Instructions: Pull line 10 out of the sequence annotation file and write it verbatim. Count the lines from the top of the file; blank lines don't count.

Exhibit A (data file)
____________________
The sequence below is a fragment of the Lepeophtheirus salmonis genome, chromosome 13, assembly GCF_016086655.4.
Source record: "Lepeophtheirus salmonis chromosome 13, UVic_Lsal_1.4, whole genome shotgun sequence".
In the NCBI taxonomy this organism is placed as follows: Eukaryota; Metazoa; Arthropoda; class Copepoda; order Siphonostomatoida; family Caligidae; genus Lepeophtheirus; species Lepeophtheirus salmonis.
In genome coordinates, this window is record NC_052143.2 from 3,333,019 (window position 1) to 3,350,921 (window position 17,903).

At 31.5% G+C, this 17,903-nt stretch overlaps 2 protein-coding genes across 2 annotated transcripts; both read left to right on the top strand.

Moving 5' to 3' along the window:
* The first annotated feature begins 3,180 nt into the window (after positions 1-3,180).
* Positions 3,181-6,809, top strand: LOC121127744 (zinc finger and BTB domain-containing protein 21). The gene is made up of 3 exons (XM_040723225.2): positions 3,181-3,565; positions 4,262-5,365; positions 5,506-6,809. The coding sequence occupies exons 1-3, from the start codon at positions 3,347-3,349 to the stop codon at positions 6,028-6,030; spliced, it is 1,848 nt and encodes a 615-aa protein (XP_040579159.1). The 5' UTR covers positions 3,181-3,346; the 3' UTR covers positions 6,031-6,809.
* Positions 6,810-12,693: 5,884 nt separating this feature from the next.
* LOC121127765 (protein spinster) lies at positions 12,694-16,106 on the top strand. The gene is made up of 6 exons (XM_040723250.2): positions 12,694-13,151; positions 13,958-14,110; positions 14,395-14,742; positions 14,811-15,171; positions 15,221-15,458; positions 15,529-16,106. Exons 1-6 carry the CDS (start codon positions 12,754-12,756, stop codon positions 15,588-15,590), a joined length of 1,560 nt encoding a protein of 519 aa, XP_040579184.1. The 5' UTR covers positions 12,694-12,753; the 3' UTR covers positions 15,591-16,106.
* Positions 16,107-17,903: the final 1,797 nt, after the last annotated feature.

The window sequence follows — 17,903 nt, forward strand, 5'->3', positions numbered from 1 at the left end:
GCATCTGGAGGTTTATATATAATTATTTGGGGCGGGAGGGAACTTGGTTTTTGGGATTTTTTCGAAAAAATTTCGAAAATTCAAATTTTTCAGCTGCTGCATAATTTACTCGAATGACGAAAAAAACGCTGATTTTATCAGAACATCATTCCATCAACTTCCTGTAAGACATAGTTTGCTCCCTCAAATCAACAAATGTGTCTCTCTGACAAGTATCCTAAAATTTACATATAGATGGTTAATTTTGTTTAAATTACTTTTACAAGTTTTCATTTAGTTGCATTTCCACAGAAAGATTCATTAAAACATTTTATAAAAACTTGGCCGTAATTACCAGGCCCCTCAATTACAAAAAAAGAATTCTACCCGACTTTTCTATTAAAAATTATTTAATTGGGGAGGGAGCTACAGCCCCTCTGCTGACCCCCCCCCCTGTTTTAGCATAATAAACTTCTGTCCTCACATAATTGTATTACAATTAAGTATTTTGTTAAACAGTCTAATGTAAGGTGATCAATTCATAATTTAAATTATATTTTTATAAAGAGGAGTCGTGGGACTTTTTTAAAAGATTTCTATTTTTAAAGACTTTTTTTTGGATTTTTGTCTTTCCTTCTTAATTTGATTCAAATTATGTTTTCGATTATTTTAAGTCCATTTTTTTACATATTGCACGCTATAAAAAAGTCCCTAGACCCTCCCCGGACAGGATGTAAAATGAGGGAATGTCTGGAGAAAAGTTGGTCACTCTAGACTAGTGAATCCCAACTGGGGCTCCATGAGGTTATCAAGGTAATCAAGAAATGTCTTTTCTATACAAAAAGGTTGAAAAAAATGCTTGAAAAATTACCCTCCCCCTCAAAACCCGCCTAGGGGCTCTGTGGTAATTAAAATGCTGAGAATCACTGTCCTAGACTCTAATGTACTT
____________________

* LOC121127765 (protein spinster) lies at positions 12,694-16,106 on the top strand. The gene is made up of 6 exons (XM_040723250.2): positions 12,694-13,151; positions 13,958-14,110; positions 14,395-14,742; positions 14,811-15,171; positions 15,221-15,458; positions 15,529-16,106. Exons 1-6 carry the CDS (start codon positions 12,754-12,756, stop codon positions 15,588-15,590), a joined length of 1,560 nt encoding a protein of 519 aa, XP_040579184.1. The 5' UTR covers positions 12,694-12,753; the 3' UTR covers positions 15,591-16,106.